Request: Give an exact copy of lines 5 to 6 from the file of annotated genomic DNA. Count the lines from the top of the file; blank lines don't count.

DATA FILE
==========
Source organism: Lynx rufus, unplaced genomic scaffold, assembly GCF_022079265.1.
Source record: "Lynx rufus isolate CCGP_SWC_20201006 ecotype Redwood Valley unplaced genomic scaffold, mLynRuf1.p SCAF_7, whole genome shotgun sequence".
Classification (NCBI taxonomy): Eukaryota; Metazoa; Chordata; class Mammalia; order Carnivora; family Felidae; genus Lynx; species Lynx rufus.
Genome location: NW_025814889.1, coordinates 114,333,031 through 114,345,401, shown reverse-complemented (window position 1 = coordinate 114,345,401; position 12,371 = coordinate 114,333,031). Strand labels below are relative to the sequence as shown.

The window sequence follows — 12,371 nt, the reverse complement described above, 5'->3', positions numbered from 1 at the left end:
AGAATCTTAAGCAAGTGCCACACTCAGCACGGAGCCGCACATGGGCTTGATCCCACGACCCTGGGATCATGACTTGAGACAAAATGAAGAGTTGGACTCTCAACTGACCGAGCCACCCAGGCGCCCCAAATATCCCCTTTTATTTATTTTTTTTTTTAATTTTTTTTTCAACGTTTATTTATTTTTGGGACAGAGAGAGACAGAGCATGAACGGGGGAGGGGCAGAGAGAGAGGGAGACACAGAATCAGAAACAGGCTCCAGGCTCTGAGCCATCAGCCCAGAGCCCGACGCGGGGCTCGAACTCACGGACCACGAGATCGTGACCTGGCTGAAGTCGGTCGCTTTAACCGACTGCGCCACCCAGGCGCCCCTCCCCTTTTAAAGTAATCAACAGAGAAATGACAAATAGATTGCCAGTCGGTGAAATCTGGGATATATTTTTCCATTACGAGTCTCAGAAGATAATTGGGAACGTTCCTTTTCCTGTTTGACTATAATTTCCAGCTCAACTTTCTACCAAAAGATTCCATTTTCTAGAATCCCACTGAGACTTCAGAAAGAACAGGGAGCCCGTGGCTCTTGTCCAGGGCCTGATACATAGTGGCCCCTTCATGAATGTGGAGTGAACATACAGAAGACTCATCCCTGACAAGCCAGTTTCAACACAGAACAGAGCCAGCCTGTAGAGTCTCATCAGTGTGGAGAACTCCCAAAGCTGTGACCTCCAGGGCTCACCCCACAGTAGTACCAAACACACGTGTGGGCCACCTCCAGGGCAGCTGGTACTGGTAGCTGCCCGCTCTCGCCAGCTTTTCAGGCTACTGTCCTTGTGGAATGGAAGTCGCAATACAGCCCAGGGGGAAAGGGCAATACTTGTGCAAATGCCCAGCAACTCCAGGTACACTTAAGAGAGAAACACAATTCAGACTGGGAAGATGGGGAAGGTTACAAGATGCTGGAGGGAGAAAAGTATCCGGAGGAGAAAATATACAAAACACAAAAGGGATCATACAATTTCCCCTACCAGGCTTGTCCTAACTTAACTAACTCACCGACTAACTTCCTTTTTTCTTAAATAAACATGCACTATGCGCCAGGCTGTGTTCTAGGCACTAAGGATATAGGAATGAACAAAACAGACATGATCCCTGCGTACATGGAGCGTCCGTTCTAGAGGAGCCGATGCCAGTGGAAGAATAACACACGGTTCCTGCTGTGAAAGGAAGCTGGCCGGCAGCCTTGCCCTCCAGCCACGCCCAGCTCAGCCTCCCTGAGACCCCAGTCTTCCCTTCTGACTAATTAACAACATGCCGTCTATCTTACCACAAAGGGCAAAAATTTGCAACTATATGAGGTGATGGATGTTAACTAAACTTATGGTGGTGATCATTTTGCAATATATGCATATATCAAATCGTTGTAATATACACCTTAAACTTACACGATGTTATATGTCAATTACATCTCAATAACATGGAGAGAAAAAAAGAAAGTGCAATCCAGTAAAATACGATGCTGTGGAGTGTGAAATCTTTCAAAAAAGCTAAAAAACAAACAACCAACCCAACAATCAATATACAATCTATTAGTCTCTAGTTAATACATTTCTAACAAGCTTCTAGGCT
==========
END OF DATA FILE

The window sequence follows — 12,371 nt, the reverse complement described above, 5'->3', positions numbered from 1 at the left end:
AGAATCTTAAGCAAGTGCCACACTCAGCACGGAGCCGCACATGGGCTTGATCCCACGACCCTGGGATCATGACTTGAGACAAAATGAAGAGTTGGACTCTCAACTGACCGAGCCACCCAGGCGCCCCAAATATCCCCTTTTATTTATTTTTTTTTTTAATTTTTTTTTCAACGTTTATTTATTTTTGGGACAGAGAGAGACAGAGCATGAACGGGGGAGGGGCAGAGAGAGAGGGAGACACAGAATCAGAAACAGGCTCCAGGCTCTGAGCCATCAGCCCAGAGCCCGACGCGGGGCTCGAACTCACGGACCACGAGATCGTGACCTGGCTGAAGTCGGTCGCTTTAACCGACTGCGCCACCCAGGCGCCCCTCCCCTTTTAAAGTAATCAACAGAGAAATGACAAATAGATTGCCAGTCGGTGAAATCTGGGATATATTTTTCCATTACGAGTCTCAGAAGATAATTGGGAACGTTCCTTTTCCTGTTTGACTATAATTTCCAGCTCAACTTTCTACCAAAAGATTCCATTTTCTAGAATCCCACTGAGACTTCAGAAAGAACAGGGAGCCCGTGGCTCTTGTCCAGGGCCTGATACATAGTGGCCCCTTCATGAATGTGGAGTGAACATACAGAAGACTCATCCCTGACAAGCCAGTTTCAACACAGAACAGAGCCAGCCTGTAGAGTCTCATCAGTGTGGAGAACTCCCAAAGCTGTGACCTCCAGGGCTCACCCCACAGTAGTACCAAACACACGTGTGGGCCACCTCCAGGGCAGCTGGTACTGGTAGCTGCCCGCTCTCGCCAGCTTTTCAGGCTACTGTCCTTGTGGAATGGAAGTCGCAATACAGCCCAGGGGGAAAGGGCAATACTTGTGCAAATGCCCAGCAACTCCAGGTACACTTAAGAGAGAAACACAATTCAGACTGGGAAGATGGGGAAGGTTACAAGATGCTGGAGGGAGAAAAGTATCCGGAGGAGAAAATATACAAAACACAAAAGGGATCATACAATTTCCCCTACCAGGCTTGTCCTAACTTAACTAACTCACCGACTAACTTCCTTTTTTCTTAAATAAACATGCACTATGCGCCAGGCTGTGTTCTAGGCACTAAGGATATAGGAATGAACAAAACAGACATGATCCCTGCGTACATGGAGCGTCCGTTCTAGAGGAGCCGATGCCAGTGGAAGAATAACACACGGTTCCTGCTGTGAAAGGAAGCTGGCCGGCAGCCTTGCCCTCCAGCCACGCCCAGCTCAGCCTCCCTGAGACCCCAGTCTTCCCTTCTGACTAATTAACAACATGCCGTCTATCTTACCACAAAGGGCAAAAATTTGCAACTATATGAGGTGATGGATGTTAACTAAACTTATGGTGGTGATCATTTTGCAATATATGCATATATCAAATCGTTGTAATATACACCTTAAACTTACACGATGTTATATGTCAATTACATCTCAATAACATGGAGAGAAAAAAAGAAAGTGCAATCCAGTAAAATACGATGCTGTGGAGTGTGAAATCTTTCAAAAAAGCTAAAAAACAAACAACCAACCCAACAATCAATATACAATCTATTAGTCTCTAGTTAATACATTTCTAACAAGCTTCTAGGCT